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You can supersample the raster data, i.e. artificially decrease the pixel size (e.g. from 1000 m to 250 m), using a nearest neighbor resampling method and then clip the supersampled raster with your shapefile. The downside is that the size of your raster file is going to increase.


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What I did when I needed to sample the spectral profile of a web map layer was to right click the layer, export the Raw Data to GeoTiff, choose an appropriate extent, and set an appropriate resolution for the layer (it likely will not set a value other than 0, which will yield a failed export). Then, you do you work off this rendered image. Not ideal, but ...


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If your only problem is the messy appearance of the "ragged edges", it might make more sense to hide the raster where it falls outside the polygon. An easy way to do this is with an inverted polygon style. Right click on your country outline layer > duplicate. Change the style of the duplicate layer to Inverted polygons, with a white fill and stroke style =...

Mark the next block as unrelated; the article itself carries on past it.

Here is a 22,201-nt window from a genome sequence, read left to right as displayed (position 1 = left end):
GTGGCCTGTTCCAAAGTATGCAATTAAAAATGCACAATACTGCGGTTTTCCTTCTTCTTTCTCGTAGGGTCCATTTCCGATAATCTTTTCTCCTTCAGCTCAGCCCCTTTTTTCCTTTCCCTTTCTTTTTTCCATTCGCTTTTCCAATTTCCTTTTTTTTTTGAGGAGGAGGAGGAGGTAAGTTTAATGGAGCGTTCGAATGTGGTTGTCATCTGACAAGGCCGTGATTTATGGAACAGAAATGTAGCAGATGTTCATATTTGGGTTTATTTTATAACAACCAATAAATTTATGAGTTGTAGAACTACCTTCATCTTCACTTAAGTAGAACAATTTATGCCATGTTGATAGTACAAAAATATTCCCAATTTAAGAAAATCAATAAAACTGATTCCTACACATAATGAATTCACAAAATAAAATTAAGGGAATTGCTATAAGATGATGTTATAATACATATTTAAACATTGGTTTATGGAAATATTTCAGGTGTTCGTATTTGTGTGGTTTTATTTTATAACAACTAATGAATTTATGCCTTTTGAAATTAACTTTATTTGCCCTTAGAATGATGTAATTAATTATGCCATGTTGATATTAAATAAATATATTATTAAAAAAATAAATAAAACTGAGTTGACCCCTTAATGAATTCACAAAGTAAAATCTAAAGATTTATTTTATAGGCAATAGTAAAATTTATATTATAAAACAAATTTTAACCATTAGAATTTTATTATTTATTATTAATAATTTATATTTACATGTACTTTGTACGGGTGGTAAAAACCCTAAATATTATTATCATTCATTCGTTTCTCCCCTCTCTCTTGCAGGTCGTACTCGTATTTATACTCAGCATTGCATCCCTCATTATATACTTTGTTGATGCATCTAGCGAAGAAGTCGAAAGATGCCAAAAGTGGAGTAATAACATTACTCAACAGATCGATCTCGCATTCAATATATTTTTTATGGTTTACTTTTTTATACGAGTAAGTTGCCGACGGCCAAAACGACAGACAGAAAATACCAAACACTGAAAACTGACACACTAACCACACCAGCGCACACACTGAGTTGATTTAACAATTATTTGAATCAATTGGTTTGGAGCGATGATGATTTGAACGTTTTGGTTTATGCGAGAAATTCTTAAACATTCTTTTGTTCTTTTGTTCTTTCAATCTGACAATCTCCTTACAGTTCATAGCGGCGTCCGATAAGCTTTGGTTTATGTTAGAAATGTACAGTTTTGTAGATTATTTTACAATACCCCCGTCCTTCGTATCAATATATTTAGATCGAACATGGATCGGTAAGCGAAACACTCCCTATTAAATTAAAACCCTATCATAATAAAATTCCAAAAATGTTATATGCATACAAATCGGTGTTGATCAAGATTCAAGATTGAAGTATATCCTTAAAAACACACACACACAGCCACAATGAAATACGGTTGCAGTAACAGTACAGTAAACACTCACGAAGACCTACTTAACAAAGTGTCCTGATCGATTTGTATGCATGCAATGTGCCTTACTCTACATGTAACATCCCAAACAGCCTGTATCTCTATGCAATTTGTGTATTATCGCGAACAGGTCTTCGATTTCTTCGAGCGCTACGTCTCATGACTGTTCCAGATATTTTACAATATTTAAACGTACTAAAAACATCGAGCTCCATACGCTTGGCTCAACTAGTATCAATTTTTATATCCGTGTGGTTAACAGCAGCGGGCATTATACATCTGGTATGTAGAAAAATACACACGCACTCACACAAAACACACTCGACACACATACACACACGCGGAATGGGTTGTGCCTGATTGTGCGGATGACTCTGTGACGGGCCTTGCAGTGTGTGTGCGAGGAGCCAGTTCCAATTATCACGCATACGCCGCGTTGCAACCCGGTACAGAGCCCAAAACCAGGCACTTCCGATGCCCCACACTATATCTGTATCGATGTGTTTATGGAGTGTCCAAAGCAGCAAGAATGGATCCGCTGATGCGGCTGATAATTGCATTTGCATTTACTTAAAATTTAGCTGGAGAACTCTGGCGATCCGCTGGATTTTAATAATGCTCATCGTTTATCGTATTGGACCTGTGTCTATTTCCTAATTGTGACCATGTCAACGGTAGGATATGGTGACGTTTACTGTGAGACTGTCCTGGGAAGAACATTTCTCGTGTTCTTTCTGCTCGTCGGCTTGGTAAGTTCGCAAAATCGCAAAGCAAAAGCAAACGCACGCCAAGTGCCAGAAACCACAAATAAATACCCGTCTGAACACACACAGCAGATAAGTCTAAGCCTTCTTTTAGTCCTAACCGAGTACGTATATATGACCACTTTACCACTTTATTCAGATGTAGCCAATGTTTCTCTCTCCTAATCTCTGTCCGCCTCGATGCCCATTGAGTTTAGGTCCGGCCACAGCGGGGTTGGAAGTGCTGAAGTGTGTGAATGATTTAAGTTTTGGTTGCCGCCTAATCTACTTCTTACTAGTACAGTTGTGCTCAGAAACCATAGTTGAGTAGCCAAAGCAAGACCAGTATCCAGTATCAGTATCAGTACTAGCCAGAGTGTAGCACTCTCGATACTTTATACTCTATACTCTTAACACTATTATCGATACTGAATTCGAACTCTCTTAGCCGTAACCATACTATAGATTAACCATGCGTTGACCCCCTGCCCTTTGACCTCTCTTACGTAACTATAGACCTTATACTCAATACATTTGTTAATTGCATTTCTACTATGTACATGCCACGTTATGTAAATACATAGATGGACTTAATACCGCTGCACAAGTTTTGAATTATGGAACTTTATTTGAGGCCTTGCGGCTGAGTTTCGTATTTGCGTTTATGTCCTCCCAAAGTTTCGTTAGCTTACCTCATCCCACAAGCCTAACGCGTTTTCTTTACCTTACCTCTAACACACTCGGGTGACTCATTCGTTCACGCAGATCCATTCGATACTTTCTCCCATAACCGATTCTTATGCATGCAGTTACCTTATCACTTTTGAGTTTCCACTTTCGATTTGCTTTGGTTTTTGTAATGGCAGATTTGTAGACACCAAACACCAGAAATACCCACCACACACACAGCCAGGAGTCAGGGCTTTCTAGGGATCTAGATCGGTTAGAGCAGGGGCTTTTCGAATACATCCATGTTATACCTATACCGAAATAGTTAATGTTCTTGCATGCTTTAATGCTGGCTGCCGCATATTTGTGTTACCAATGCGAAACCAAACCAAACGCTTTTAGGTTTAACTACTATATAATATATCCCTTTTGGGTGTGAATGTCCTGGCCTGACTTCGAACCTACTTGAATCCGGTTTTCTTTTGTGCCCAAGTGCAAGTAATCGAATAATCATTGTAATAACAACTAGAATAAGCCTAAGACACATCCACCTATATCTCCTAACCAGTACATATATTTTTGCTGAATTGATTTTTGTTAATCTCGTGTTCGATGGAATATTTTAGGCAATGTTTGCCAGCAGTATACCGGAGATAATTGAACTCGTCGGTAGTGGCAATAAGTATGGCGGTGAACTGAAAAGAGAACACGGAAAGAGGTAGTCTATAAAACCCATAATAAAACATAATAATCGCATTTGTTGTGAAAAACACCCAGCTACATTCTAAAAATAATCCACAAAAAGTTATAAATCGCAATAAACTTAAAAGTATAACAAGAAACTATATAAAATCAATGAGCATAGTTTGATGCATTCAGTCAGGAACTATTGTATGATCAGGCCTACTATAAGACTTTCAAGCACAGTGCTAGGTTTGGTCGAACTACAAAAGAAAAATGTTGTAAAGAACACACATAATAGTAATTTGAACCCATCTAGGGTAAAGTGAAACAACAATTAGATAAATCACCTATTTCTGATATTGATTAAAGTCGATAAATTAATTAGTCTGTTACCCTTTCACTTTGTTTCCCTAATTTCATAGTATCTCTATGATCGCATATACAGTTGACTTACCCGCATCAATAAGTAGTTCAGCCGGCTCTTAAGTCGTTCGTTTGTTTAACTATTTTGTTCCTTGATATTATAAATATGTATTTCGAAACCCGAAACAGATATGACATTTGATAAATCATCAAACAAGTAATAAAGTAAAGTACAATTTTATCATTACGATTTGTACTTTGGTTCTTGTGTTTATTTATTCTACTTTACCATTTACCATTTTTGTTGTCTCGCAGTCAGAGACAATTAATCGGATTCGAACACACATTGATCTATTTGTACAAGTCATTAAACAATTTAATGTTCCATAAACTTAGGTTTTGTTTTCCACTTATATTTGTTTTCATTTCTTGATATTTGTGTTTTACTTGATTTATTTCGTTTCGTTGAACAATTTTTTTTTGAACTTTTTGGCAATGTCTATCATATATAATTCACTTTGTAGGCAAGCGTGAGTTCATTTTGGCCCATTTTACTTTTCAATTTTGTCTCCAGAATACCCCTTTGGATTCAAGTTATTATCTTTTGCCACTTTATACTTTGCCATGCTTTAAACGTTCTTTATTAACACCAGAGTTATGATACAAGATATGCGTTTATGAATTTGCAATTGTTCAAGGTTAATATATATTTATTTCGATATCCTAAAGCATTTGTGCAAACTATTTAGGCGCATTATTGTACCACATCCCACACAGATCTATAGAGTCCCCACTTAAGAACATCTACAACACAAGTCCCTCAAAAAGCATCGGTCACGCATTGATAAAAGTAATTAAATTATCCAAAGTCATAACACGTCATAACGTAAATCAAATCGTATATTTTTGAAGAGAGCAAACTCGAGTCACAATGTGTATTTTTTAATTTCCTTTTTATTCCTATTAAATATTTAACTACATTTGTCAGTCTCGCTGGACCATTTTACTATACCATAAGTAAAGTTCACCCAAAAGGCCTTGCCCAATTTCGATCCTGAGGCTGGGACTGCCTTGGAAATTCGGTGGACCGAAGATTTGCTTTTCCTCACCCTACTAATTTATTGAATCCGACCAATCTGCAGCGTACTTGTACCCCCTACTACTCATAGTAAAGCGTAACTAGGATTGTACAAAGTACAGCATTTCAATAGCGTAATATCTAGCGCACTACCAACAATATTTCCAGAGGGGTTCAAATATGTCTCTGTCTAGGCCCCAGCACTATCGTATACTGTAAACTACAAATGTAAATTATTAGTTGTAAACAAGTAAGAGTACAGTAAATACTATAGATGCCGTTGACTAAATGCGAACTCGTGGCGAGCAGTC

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If your "square buffer points" aren't polygons, make them into polygons. If your "square buffer points" are polygons, use the Clip raster by mask layer tool (Raster menu > Extraction).


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Thank you @Fran Raga. I was able to solve the issue based on your reference question. For full disclosure, my working code looks like this. set OSGEO4W_ROOT=C:/OSGeo4W64 call "%OSGEO4W_ROOT%/bin/o4w_env.bat" call "%OSGEO4W_ROOT%/bin/qt5_env.bat" call "%OSGEO4W_ROOT%/bin/py3_env.bat" path %OSGEO4W_ROOT%/apps/qgis/bin;%PATH% set GDAL_FILENAME_IS_UTF8=YES ...


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